Michael Hilson

Michael Hilson who died at age 53 as a result of a traffic accident in Las Vegas last month, was a central figure in the eventual unraveling of Hamilton-based Philip Environmental, which was North America’s largest scrap recycler until it collapsed in a sea of debt and falsified financial statements in 1997 and 1998. Hilson had been a mid-level accountant in one of the company’s operating divisions but had been dismissed. He wrote a letter to the Ministry of the Environment opposing Philip’s plan to operate the Taro waste dump in Stoney Creek. In the letter he made passing reference to possible financial irregularities at Philip, which at the time was the darling of Canadian business media, who were completely beguiled by the company’s explosive growth and soaring profits. He was immediately slapped with a $30 Million libel suit and the company secured a gag order on Hilson’s letter. Caralee Hilson vividly remembers when her brother was served with the legal documents. “We were at a wedding in Las Vegas and Michael was the MC, when two guys came in with what looked like wedding gifts, but were actually legal documents. They handed the packages to Michael and said, ‘you’ve been served.’” She added that Michael was actually relieved that it was only legal documents, as he was in continual fear of physical harm at the time.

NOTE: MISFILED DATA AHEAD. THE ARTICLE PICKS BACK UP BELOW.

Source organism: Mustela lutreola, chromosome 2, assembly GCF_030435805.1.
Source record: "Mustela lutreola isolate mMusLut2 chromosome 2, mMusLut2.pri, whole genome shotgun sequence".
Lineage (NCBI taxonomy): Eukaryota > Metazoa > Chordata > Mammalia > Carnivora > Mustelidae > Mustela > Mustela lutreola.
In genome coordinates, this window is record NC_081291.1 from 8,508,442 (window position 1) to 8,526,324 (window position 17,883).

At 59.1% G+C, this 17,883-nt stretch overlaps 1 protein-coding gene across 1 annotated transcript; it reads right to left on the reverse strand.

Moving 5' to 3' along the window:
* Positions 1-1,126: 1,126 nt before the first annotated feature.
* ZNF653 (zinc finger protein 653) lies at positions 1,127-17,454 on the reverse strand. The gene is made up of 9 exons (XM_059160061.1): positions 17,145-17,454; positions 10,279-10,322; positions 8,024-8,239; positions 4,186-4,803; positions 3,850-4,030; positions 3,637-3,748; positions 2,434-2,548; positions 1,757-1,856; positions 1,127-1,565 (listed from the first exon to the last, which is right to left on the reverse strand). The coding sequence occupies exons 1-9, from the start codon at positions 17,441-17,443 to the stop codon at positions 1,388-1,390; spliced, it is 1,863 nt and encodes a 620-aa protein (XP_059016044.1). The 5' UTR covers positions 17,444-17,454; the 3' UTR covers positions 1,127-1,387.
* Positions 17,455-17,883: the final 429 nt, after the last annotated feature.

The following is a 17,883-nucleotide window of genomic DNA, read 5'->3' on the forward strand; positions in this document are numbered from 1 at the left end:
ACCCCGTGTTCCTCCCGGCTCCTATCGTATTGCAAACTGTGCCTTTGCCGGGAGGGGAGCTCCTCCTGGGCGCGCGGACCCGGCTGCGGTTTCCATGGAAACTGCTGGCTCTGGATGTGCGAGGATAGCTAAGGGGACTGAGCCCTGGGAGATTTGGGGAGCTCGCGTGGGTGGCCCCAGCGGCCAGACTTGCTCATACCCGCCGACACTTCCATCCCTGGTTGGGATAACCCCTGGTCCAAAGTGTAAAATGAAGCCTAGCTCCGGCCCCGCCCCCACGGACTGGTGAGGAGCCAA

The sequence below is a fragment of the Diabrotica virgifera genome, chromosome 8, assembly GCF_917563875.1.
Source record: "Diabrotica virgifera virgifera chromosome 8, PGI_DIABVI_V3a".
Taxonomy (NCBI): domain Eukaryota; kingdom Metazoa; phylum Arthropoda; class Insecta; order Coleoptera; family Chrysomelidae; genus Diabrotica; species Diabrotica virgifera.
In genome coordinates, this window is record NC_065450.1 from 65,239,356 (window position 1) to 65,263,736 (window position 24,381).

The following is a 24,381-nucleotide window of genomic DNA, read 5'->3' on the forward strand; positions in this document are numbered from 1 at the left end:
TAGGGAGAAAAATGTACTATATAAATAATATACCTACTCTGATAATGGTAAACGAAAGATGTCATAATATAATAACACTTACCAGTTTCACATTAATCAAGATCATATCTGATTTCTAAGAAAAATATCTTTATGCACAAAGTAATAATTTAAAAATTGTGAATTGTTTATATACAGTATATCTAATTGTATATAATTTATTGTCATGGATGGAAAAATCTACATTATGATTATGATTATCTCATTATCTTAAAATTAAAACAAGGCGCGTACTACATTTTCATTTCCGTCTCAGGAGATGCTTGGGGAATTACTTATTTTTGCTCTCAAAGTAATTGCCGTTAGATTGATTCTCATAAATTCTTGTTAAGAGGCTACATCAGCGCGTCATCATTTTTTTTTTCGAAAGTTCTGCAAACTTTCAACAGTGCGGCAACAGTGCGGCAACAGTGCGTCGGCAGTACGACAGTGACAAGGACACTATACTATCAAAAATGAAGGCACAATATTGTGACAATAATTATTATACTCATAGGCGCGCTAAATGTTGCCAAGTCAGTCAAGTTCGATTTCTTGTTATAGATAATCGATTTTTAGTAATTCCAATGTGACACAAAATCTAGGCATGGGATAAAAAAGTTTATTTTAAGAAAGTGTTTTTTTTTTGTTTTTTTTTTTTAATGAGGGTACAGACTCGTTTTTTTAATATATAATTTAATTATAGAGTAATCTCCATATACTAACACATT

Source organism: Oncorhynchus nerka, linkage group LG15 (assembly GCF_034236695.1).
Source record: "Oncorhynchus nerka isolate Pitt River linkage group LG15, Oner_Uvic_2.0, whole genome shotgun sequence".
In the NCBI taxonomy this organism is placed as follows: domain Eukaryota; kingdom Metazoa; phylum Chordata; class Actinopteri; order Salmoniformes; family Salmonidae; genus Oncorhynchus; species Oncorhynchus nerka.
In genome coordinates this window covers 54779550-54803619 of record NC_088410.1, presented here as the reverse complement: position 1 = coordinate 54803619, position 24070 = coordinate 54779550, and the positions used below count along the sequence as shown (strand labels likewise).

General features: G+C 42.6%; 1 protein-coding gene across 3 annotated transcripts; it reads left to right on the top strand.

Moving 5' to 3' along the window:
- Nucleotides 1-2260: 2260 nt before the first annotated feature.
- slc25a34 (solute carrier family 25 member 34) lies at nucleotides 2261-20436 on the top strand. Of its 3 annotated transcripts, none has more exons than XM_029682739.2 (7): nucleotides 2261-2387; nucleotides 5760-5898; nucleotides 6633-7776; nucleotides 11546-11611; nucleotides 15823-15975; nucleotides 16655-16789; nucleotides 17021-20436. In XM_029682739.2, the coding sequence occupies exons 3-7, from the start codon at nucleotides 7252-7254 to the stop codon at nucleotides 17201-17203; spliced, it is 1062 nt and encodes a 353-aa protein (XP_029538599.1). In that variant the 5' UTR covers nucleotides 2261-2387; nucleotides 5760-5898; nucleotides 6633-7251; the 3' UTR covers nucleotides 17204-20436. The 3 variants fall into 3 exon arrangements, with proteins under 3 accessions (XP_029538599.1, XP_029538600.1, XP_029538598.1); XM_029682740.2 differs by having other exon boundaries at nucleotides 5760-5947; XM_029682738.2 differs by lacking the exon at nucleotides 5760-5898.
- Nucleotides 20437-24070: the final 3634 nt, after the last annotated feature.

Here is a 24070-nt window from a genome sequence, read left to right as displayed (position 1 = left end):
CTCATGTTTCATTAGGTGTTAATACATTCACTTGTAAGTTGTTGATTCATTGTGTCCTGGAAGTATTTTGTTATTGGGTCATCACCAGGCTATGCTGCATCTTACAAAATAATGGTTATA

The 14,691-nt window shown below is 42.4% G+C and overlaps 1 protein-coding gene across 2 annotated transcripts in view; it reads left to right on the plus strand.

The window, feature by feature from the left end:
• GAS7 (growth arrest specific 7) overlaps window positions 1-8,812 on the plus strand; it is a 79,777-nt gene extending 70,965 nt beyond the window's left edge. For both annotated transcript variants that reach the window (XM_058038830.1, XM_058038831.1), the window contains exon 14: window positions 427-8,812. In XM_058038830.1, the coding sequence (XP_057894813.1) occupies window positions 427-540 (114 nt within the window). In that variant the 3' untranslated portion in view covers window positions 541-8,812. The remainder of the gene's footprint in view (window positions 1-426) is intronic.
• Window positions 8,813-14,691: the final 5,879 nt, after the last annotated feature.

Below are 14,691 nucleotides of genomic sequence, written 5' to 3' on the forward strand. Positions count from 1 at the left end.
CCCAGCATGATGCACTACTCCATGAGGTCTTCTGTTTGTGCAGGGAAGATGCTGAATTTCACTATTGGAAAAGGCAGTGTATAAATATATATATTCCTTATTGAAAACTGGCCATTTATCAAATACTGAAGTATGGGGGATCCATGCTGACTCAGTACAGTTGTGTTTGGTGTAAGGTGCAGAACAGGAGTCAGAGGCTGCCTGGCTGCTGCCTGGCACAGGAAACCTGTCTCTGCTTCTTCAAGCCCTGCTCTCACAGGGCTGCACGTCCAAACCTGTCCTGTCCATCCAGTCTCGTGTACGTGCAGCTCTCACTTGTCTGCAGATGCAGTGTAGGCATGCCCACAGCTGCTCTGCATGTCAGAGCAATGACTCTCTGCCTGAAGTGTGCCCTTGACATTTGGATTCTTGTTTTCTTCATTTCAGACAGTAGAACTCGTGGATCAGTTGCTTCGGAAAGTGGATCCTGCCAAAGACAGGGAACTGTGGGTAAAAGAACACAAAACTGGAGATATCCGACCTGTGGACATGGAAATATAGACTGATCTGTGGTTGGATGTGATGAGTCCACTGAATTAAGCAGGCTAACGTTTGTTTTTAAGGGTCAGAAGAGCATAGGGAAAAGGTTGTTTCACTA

Hilson was vindicated two years later when the company collapsed, leaving shareholders holding the bag with worthless stock. Company founders Alan and Philip Fracassi were fined and barred from stock trading for 10 years for issuing a false prospectus that raised $360 Million just before the company collapsed. But resuming his career did not come easily for Michael. He ran as a PC candidate unsuccessfully against Sheila Copps in 1997 and was left with campaign debts.  “He was virtually unemployable in Hamilton,” recalls Tom Adams an energy consultant, who then was executive director of Energy Probe an energy watchdog. Adams was immediately impressed with Hilson’s brilliance and hired him as a financial analyst. “He had a sense of values of what was right and wrong in public policy. Working with Mike was an intellectual adventure” (Michael was a member of Mensa open to people who score at the 98th percentile or higher on an IQ test.) Adams gives Michael much of the credit for the various papers and articles they worked on. “He made me look good,” Adams recalled. Despite the trauma of the two years of legal limbo both his sister Caralee and Adams remember a man with, as Adams put it—“a riotous sense of humour. We spent most of our time laughing,” although Adams also suggested that the Philips debacle had left Michael with “a kind of PTSD. Humour was part of his healing process.” After Energy Probe, which Adams acknowledged came with “crappy pay,” Michael moved on to act as financial manager for a company owned by cousins in Las Vegas. This required him to travel to Las Vegas several times a year. He wrote his Certified Public Accountant exams in Nevada to allow him to practice there. At the time of his death Hilson was on the verge of “a really exciting employment prospect,” Adams said. “Everybody loved him,” recalls sister Caralee, “he wanted to make things right in the world.” “A lot of people were really touched by this guy,” said Adams. “He did not pass through this world without leaving ripples.”

 

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